Optimizing a motion control system is not easy. There are many tradeoffs that need to be considered. The strategy needed for each situation tends to be unique based on the problem that is being considered.

One strategy involves speed, torque and time. These three variables are a connected system that is defined as the mechanical work to be performed. Speed torque and time must be optimized according to the priority of each variable. The difficulty is in exploring three variables simultaneously.

Two variable tradeoffs are no problem. So having a two variable strategy for three variable systems would be really handy. And as it turns out you can consider any one variable as a constant for the purpose of optimization. So its easy enough to consider time as constant and optimize torque and speed.

This strategy turns out to work really well. The speed and torque requirement for a given actuator system was very well defined and had been prototyped with good performance. But the customer needed to optimize the cost of the design.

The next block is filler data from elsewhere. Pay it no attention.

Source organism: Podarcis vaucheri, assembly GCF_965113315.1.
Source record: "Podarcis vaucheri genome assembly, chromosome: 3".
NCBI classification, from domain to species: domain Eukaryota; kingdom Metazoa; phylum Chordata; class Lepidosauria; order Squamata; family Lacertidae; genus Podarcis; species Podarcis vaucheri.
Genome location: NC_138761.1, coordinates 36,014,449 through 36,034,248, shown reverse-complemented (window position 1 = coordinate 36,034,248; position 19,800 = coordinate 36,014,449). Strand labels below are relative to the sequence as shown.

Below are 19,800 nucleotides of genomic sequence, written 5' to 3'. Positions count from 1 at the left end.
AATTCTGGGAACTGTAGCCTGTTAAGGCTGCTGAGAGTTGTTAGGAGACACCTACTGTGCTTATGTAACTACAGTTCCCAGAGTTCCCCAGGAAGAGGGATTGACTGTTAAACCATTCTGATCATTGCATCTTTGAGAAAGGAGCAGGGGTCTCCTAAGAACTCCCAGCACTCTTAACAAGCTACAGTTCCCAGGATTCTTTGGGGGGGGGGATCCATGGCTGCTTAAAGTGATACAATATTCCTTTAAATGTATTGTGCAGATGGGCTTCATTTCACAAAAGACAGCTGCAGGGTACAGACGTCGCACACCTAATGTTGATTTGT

The cost of servo systems primarily follows the power requirement. The more torque needed, the more expensive the servo system. So the first place to work on cost optimization is the motor drive combination. If the torque requirement can be reduced, the cost goes down.

So how do we reduce torque? You can either trade off time, or look for ways to reduce the load inertia. If time is a priority, then reducing the load inertia is the way to go. And reducing the load is most easily dealt with by material substitution. Steel is pretty strong, but may not be needed. Aluminum may be a suitable substitute at one third the density of steel but half the strength. Strength is absolutely required and reducing the weight is going to generate big cost benefits, titanium may turn out to be the best choice. I have had applications where titanium was the used, and it was the right choice.

Sometimes the materials substitutions can be significant. It is possible to use plastics like polycarbonate as an alternate to aluminum. Again, the material strength is lower, but polycarbonate is so light, that more material can be used volumetrically to achieve the necessary strength, and still end up reducing the weight of the load. So this is a viable option.

In the project I am currently working on, we have reduced the weight of the actuator system by about 25%. What was really amazing, and unexpected, was that the weight reduction and rearrangement of the load structure resulted in a 56% reduction in the torque required. The motor and drive has been reduced from a Nema 34 motor to a Nema 23 motor. And further improvements are expected.

Which is why I like my job.

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